What You Should Know About Bird Flu And Its Precautions
Back in 2004, an outbreak of the highly contagious bird flu swept across farms and backyard flocks flooding headlines. And this year, it's happening again, jumping to 46.8% compared to over a year ago.
Here is what we know about the bird flu.
Like humans and other animals, birds sometimes get sick. And sometimes they even have their pandemics. For birds, domestic and wild, this flu is called avian influenza. It spreads via nasal secretions, saliva and faecal droppings, which experts say makes it difficult to contain.
The virus Eurasian H5N1 has been spreading through Europe, Asia and North America, getting the world's attention.
Should humans be worried about being infected?
Historically, the bird flu virus hasn’t been very good at infecting humans. The risks to humans are considered low, however, has a very high fatality rate when affected.
"The risk to humans is very low," said Dr Jennifer Ashton, chief health and medical editor at ABC News.
Since 2003, only 865 humans have been infected with the virus. However, over half of these cases were fatal, and there is no guarantee that things won’t change because of the natural mutation stages of viruses that may one day become a big problem.
“Humans can get this virus, but it’s been pretty rare and can be fatal when contacted,” Dr Jennifer said.
Is it safe to eat poultry and eggs?
Yes, according to the US Department of Agriculture, which has said that properly prepared and cooked poultry and eggs should not pose a risk to consumers.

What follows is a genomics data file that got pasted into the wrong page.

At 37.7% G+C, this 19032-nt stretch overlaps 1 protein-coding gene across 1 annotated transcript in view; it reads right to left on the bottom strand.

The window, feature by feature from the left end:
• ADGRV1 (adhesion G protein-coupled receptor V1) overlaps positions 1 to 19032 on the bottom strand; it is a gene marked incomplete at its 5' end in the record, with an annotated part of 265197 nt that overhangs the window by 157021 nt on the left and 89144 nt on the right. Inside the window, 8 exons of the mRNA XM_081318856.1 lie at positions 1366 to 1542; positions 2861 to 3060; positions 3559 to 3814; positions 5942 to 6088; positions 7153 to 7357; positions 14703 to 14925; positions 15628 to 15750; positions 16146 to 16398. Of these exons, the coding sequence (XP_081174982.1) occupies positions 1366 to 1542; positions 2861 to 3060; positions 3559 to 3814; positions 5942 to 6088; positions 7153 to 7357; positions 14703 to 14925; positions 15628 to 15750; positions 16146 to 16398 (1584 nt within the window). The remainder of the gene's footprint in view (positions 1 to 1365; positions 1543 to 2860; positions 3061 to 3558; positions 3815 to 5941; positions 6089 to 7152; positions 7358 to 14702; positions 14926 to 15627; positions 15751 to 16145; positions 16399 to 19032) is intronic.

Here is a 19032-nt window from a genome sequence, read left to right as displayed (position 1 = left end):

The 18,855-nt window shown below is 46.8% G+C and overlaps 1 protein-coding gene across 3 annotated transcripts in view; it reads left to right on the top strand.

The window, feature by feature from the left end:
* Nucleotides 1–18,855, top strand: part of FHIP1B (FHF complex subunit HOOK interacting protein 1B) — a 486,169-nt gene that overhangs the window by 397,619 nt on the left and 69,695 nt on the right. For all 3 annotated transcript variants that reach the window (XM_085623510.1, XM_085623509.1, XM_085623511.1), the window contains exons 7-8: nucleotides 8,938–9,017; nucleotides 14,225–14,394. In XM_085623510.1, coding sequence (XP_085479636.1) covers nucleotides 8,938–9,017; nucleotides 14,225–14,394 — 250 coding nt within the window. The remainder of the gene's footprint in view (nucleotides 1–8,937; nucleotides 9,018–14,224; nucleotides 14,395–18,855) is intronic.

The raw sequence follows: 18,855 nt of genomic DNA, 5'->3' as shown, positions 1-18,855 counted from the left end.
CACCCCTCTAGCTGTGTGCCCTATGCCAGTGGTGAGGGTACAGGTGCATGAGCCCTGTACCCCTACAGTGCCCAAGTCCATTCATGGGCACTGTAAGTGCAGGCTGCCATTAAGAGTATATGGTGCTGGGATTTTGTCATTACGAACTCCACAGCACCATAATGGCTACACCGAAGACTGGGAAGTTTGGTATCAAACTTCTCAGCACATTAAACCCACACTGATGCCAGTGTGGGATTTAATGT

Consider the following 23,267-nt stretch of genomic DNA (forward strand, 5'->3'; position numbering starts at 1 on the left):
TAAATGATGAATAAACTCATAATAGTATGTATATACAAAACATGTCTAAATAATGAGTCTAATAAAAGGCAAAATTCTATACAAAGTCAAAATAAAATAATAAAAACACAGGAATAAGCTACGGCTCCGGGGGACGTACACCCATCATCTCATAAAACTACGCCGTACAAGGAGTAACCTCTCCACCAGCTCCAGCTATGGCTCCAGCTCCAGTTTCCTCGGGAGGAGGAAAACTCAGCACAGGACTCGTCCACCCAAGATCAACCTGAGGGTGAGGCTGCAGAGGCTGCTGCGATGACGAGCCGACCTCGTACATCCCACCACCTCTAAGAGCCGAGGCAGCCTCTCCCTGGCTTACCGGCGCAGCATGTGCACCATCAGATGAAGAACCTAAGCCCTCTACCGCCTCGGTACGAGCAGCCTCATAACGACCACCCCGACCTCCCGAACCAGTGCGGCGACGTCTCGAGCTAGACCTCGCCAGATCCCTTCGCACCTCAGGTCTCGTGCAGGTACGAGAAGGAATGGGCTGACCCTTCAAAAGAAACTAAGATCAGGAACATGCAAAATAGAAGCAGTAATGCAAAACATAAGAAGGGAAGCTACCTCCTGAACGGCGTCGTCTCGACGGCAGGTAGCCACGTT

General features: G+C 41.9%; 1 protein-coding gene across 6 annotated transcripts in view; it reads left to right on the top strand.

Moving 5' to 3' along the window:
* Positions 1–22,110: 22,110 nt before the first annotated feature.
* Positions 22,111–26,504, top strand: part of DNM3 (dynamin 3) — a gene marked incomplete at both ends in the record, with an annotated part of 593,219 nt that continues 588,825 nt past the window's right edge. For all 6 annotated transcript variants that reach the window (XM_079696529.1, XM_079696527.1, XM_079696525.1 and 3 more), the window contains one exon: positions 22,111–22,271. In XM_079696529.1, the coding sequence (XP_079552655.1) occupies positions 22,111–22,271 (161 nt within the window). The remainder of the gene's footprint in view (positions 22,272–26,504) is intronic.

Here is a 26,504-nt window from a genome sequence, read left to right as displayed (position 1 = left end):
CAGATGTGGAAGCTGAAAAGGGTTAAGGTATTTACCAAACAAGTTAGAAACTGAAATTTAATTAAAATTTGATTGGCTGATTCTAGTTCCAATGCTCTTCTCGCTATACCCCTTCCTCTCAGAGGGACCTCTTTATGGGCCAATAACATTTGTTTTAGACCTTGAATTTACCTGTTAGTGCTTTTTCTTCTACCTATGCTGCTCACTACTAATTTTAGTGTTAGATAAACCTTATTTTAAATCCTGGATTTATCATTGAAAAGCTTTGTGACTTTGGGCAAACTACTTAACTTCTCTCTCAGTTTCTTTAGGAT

Since January 2022, the USDA estimates that over 47 million birds have been infected with it, just in the US. For a better perspective, this is the entire human population of Spain. And whenever there is a breakout, experts contain the spread of the virus through one of the processes called ventilation shutdown, VSD.
The chance of infected poultry entering the food chain is “extremely low,” the agency has said. The Food Safety and Inspection Service, part of the USDA, is responsible for inspecting all poultry sold in interstate and foreign commerce.
What precautionary measures do we need to curb the spread of the virus when consuming birds?
Cook the whole chicken to a safe minimum internal temperature of 165°F as measured with a food thermometer. Check the internal temperature in the innermost part of the thigh and wing and the thickest part of the breast.
For reasons of personal preference, consumers may choose to cook poultry at higher temperatures.
Still, the USDA. Recommends cooking poultry to an internal temperature of 165 Fahrenheit to reduce the potential for foodborne illness.